Creating DNSSEC keys requires a lot of random data. If you run dnssec-keygen and it appears to hang (particularly when on a virtual machine), the program is actually waiting for entropy (i.e. “randomness”) to be made available in /dev/random. (For dnssec-keygen this can actually be faked, by passing the program a file from which it should consume the random data, but I certainly don’t recommend you do that.)

As a solution to the lack of entropy on a machine, I frequently use a small program called haveged, and this also works very nicely on virtual environments. (At least on KVM and VMware; I couldn’t get it to work in OpenVZ containers.) It

attempts to provide an easy-to-use, unpredictable random number generator based upon an adaptation of the HAVEGE algorithm.

Nevertheless, I wanted to experiment with a true random number generator, and had heard that the Entropy Key is quite affordable, so I ordered one. Delivery took almost four weeks to the day (!), and it arrived in a DVD box which contains a leaflet, a CD, a Master Key Card, and the USB hardware device itself.

Entropy Key delivered

The key generates high-quality random numbers. It is not a PRNG, but a true random number generator.

Before starting, I checked that the available entropy was almost non-existent (which it often is)

$ cat /proc/sys/kernel/random/entropy_avail 

$ dd if=/dev/random of=/dev/null bs=1k count=1
0+1 records in
0+1 records out
8 bytes (8 B) copied, 0.457535 s, 0.0 kB/s

In addition to that, I ran a dnssec-keygen command, which immediately blocked waiting for entropy; this proves I have no other source of randomness filling /dev/random.

I followed the easy instructions on the leaflet and installed the software on a current Ubuntu 11.10, and plugged the key into a spare USB slot, and checked that the key had been recognized the by the ekeyd daemon. (This all really is terribly easy, as Lars Wirzenius amusingly describes :-)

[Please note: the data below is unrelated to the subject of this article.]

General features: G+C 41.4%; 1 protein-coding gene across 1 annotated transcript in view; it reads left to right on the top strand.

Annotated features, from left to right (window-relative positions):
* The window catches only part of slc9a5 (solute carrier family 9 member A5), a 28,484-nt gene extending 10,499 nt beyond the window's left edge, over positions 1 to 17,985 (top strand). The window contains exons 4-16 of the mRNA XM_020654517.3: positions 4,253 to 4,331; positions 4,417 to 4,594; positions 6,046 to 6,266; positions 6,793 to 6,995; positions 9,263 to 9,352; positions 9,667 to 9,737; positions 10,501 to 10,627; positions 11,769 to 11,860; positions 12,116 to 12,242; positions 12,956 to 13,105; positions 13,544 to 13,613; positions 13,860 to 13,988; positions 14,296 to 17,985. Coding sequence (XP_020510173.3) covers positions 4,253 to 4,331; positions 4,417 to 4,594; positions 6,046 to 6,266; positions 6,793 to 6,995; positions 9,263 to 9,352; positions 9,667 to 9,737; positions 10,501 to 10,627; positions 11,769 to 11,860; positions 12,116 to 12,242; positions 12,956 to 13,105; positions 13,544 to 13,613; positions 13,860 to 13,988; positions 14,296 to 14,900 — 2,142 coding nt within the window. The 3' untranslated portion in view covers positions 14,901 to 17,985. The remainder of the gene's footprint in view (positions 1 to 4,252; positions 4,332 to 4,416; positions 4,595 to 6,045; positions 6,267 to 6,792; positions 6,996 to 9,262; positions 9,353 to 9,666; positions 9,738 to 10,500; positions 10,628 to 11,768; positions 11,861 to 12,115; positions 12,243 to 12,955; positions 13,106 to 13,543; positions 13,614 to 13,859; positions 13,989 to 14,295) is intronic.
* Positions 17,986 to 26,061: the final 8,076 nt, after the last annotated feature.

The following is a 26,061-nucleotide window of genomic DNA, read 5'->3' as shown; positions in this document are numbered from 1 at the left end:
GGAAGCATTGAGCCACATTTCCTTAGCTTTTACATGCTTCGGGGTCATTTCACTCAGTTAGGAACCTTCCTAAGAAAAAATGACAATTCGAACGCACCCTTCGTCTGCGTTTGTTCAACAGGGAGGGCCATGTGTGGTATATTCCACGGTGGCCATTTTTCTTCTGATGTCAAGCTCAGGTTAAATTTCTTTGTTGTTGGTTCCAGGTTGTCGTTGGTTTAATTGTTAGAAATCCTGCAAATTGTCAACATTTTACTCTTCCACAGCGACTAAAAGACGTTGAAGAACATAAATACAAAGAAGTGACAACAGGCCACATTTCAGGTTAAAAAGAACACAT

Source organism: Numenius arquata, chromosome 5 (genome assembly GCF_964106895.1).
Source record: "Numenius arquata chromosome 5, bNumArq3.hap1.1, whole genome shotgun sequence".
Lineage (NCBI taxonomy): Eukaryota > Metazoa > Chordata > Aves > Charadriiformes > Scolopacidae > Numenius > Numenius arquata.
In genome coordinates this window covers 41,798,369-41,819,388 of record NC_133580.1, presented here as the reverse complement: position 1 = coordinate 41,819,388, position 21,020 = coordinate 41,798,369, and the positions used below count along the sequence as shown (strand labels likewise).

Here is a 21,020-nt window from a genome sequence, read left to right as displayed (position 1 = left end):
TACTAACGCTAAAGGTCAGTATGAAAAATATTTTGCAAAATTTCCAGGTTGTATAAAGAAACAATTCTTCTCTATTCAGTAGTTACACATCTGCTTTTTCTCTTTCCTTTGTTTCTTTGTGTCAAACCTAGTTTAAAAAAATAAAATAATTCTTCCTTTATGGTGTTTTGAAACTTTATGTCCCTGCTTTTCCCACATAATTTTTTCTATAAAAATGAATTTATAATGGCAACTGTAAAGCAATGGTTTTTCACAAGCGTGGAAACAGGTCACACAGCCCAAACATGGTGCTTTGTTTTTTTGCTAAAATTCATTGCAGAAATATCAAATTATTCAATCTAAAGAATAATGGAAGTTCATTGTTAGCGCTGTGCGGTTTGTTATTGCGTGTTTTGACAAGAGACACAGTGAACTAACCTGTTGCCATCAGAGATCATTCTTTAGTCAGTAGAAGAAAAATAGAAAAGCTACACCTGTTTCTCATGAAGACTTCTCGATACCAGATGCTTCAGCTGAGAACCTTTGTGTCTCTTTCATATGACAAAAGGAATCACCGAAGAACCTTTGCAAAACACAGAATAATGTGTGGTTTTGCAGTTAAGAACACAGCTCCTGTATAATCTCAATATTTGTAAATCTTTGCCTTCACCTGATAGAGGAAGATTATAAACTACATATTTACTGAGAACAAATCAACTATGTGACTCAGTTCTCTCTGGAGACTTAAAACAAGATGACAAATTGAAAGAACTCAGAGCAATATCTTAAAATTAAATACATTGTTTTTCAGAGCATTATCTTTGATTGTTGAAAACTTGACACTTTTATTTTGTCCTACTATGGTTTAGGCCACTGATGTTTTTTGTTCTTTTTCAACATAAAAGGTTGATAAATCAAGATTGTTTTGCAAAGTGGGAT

# ekeydctl list
1,NO,Long-Term-Key is bad,/dev/entropykey/M_pb8733NzEjViFD,M/pb8733NzEjViFD

The “NO” means the key isn’t ready for use, because I have to initialize it with a so-called Long Term Key which is printed on the Master Key Card provided with the key. I’m also informed I should not loose this card: it’s the only copy and the manufacturer cannot replace it.

# ekey-rekey 'M/pb8733NzEjViFD' 'Sb/d aev0 ejZk oFf8 1hqE YnkL jWcy RgEb T2wc 5zwT HFMH'
Specified Entropy Key Serial: M/pb8733NzEjViFD

# ekeydctl  list
1,YES,Running OK,/dev/entropykey/M_pb8733NzEjViFD,M/pb8733NzEjViFD

The Long Term Key appears to have been accepted: the device is now ready (“YES”). I can also look at some statistics on the USB key, including its current temperature:

# ekeydctl  stats 1
KeyEnglishBadness=No failure

Does it work, i.e. does it produce entropy? Yes, it does:

$ cat /proc/sys/kernel/random/entropy_avail 

Running several incantations of dnssec-keygen xxx don’t purge the pool of random data, so as far as I can tell, the device is working.

I do note however, that consuming this randomness from /dev/random is slower with the Entropy Key than when using haveged, and I have no idea why that is so. The following two commands I ran first with haveged running, then with the Entropy Key:

$ time dd if=/dev/random of=rnd2 bs=1M count=1 iflag=fullblock
1+0 records in
1+0 records out
1048576 bytes (1.0 MB) copied, 0.698756 s, 1.5 MB/s

real	0m0.703s
user	0m0.000s
sys	0m0.680s

$ time dd if=/dev/random of=rnd bs=1M count=1 iflag=fullblock
1+0 records in
1+0 records out
1048576 bytes (1.0 MB) copied, 278.005 s, 3.8 kB/s

real	4m38.011s
user	0m0.020s
sys	0m1.852s

For those wanting support for EGD, the TCP protocol defined by the Entropy Gathering Daemon, the ekeyd package also includes ekeyd-egd-linux. To use that, with the Entropy Key, I

  • modify the /etc/entropykey/ekeyd.conf file (which, by the way, is a Lua fragment):
-- SetOutputToKernel(7)
EGDTCPSocket(8888, "" )
  • Launch ekeyd which now reads the key and provides the EGD socket
  • Launch ekeyd-egd-linux, the beast which reads from the EGD socket and populates /dev/random
  • I can use other EGD clients on the network, taking into account that the entropy is passed around unencrypted. (Which is what the Entropy Key is trying to avoid in the first place…)

Update 2012-05-02:

I had some trouble getting ekeyd-egd-linux to actually push entropy into /dev/random after moving my setup (Entropy Key and configuration) to a Centos 6.2 box. I asked for help on the Entropy Key mailing-list and it turns out ekeyd-egd-linux uses watermarks to decide when to request entropy from the server. The solution consists of adding the following line to /etc/sysctl.conf.

kernel.random.write_wakeup_threshold = 1024

Thank you to the guys at Simtec for their help on this. (And if I’d RTFM …)

Further reading:

DNSSEC, keygen, and entropy :: 24 Jan 2012 :: e-mail